Adam Posen is President of the Peterson Institute for International Economics in Washington, DC.
Japanese economists would recognize the repeated questions about inflation risks from the apparent monetization of government debt underway in the U.S. and Europe. Where is the inflation given all the money printing?
I am much less worried about the inflation risks than many others are. I have thought about this topic often through the years, starting with my research on Japan in the 1990s, and my first speech as a member of the Bank of England monetary policy committee, back in October 2009.
Recent developments have caused me to consider this issue once again, and again conclude that mechanistic monetarism is misleading. Yes, if the central bank finances government deficits, and those government deficits are large and accumulating, inflation and potentially hyperinflation could result.
Inflation, however, comes through two channels primarily: one, too much nominal demand chasing a far more slowly growing actual supply of goods and services; two, capital flight from the economy -- or from assets denominated in the government's currency -- driving down the purchasing power of the currency in real global terms. These two channels can coincide and reinforce each other, but need not occur simultaneously.
In a modern economy, most of the demand is not in the form of cash, but in the form of credit of various kinds. So, there are two additional steps needed to get from debt monetization to (hyper)inflation. The money printing must translate into credit growth in the economy; and the credit growth must translate into effective nominal demand.
On the currency side, there are more factors at play, but again at least two additional steps are needed to reach (hyper)inflation. People must overcome their bias toward holding domestic assets, which varies according to country and period, e.g. 1980s Argentina against 2000s Japan.
People also must believe that there is something else out there which is more attractive or at least less dangerous than the domestically denominated government assets, net of transaction and monitoring costs. Additionally, there has to be a mechanism around the soft or harder constraints on capital outflow which some governments erect.
Therefore, the creation of money to purchase government bonds will not translate into inflation unless there is also sufficient nominal demand to meaningfully outstrip the growth in real GDP or sufficient relative incentive for capital to leave. In the current economic environment of low wage pressures, low real rates, high cross-border economic conflict and high risk-aversion, seen in flight to safety, you cannot "get there from here" in the rich countries.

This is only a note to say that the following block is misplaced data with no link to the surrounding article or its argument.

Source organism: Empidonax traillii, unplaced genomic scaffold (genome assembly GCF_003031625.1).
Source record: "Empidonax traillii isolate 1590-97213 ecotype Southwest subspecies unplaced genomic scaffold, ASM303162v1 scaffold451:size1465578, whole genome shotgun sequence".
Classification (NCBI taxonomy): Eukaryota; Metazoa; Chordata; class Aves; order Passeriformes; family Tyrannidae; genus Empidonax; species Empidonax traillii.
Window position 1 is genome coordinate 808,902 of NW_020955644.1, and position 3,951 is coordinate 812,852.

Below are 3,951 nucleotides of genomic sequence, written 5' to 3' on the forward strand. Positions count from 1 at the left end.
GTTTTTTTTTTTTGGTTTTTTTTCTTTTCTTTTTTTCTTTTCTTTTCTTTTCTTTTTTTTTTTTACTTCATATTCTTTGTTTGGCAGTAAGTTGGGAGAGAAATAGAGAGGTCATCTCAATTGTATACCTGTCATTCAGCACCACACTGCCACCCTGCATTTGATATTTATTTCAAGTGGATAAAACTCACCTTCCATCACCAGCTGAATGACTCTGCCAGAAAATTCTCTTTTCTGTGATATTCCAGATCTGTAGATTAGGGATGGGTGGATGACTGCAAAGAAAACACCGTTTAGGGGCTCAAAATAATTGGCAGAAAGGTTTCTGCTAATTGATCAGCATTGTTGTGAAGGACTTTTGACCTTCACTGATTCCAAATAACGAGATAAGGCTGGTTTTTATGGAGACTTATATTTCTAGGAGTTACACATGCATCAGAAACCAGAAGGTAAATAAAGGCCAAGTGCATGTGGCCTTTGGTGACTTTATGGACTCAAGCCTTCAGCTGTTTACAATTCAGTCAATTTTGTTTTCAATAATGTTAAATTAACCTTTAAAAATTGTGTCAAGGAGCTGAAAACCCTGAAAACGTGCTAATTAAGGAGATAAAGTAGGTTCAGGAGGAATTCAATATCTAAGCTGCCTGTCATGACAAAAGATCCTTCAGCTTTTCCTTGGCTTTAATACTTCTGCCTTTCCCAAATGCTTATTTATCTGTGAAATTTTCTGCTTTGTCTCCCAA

Admittedly, there is some circularity to this position, or what economists call a multiple-equilibrium possibility. If enough people decide that a government/currency are not trustworthy, it can become self-fulfilling through savers trying to shift investments out of local currency into real or foreign assets. The historical evidence of the last 200-plus years, however shows that wealthy democracies are not subject to this risk.
What shifts a society from being in the column of present-day Japan or the U.S. to being in the column with Argentina of the 1980s or Weimar Germany of the 1920s with respect to inflation vulnerability?
The main factor seems to be social division and breakdown of government ability to make decisions. It is not the overspending or the deficits per se which provoke the currency runs and (hyper)inflation. Rather, it is the emergence of disbelief that the government will pay its bills by ultimately raising taxes or cutting spending enough. A variant of this distrust of future government action is the belief that your class or ethnic group or region will be expropriated when other groups will not.
It is not a numerical financial calculation of what is or is not sustainable debt, because what is sustainable -- for rich countries with domestic currency financing of debt -- depends upon how much faith people have in the taxation power of the government. This is why Italy or Greece got into trouble in a way that other Europeans did not a decade ago, even though some other countries had similar debt levels.
The ability of the U.S. Congress and administration to get past deadlock for passage of the current fiscal support programs makes me hopeful that the U.S. is not there yet, as does the new agreement on some joint spending and borrowing for the EU. But watch the politics not the numbers for inflation risk.